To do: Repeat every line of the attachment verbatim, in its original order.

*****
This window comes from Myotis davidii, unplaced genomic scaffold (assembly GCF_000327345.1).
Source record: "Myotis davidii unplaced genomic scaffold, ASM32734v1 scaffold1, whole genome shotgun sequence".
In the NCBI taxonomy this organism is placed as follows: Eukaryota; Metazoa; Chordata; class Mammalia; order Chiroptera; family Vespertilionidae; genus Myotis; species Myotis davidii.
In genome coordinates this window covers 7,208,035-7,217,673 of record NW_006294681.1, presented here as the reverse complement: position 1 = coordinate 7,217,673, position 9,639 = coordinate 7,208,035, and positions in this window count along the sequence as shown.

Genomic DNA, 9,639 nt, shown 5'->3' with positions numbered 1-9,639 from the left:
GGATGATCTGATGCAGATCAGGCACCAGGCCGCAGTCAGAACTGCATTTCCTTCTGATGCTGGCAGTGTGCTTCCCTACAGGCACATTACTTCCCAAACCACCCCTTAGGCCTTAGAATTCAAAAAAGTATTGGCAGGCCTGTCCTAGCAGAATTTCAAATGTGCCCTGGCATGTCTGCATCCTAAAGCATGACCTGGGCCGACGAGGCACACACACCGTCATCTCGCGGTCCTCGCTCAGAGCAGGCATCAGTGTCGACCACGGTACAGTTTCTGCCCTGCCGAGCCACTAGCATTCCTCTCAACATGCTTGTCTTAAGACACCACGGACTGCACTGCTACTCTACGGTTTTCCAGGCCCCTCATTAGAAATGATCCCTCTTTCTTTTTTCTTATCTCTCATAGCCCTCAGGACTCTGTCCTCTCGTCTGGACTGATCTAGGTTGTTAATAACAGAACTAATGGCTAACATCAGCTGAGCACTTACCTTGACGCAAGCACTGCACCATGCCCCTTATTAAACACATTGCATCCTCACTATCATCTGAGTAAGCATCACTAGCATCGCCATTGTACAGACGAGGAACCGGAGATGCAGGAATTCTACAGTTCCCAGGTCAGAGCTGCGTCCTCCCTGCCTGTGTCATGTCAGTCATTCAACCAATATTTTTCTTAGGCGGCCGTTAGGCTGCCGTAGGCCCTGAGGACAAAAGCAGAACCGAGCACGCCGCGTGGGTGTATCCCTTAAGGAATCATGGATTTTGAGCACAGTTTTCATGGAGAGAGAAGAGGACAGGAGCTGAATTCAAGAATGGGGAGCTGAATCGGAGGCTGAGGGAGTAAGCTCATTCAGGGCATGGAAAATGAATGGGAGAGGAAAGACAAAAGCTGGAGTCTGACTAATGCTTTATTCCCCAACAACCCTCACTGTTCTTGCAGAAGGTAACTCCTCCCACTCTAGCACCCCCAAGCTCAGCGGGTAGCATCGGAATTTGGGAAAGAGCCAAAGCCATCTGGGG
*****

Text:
This window comes from Myotis davidii, unplaced genomic scaffold (assembly GCF_000327345.1).
Source record: "Myotis davidii unplaced genomic scaffold, ASM32734v1 scaffold1, whole genome shotgun sequence".
In the NCBI taxonomy this organism is placed as follows: Eukaryota; Metazoa; Chordata; class Mammalia; order Chiroptera; family Vespertilionidae; genus Myotis; species Myotis davidii.
In genome coordinates this window covers 7,208,035-7,217,673 of record NW_006294681.1, presented here as the reverse complement: position 1 = coordinate 7,217,673, position 9,639 = coordinate 7,208,035, and positions in this window count along the sequence as shown.

Genomic DNA, 9,639 nt, shown 5'->3' with positions numbered 1-9,639 from the left:
GGATGATCTGATGCAGATCAGGCACCAGGCCGCAGTCAGAACTGCATTTCCTTCTGATGCTGGCAGTGTGCTTCCCTACAGGCACATTACTTCCCAAACCACCCCTTAGGCCTTAGAATTCAAAAAAGTATTGGCAGGCCTGTCCTAGCAGAATTTCAAATGTGCCCTGGCATGTCTGCATCCTAAAGCATGACCTGGGCCGACGAGGCACACACACCGTCATCTCGCGGTCCTCGCTCAGAGCAGGCATCAGTGTCGACCACGGTACAGTTTCTGCCCTGCCGAGCCACTAGCATTCCTCTCAACATGCTTGTCTTAAGACACCACGGACTGCACTGCTACTCTACGGTTTTCCAGGCCCCTCATTAGAAATGATCCCTCTTTCTTTTTTCTTATCTCTCATAGCCCTCAGGACTCTGTCCTCTCGTCTGGACTGATCTAGGTTGTTAATAACAGAACTAATGGCTAACATCAGCTGAGCACTTACCTTGACGCAAGCACTGCACCATGCCCCTTATTAAACACATTGCATCCTCACTATCATCTGAGTAAGCATCACTAGCATCGCCATTGTACAGACGAGGAACCGGAGATGCAGGAATTCTACAGTTCCCAGGTCAGAGCTGCGTCCTCCCTGCCTGTGTCATGTCAGTCATTCAACCAATATTTTTCTTAGGCGGCCGTTAGGCTGCCGTAGGCCCTGAGGACAAAAGCAGAACCGAGCACGCCGCGTGGGTGTATCCCTTAAGGAATCATGGATTTTGAGCACAGTTTTCATGGAGAGAGAAGAGGACAGGAGCTGAATTCAAGAATGGGGAGCTGAATCGGAGGCTGAGGGAGTAAGCTCATTCAGGGCATGGAAAATGAATGGGAGAGGAAAGACAAAAGCTGGAGTCTGACTAATGCTTTATTCCCCAACAACCCTCACTGTTCTTGCAGAAGGTAACTCCTCCCACTCTAGCACCCCCAAGCTCAGCGGGTAGCATCGGAATTTGGGAAAGAGCCAAAGCCATCTGGGG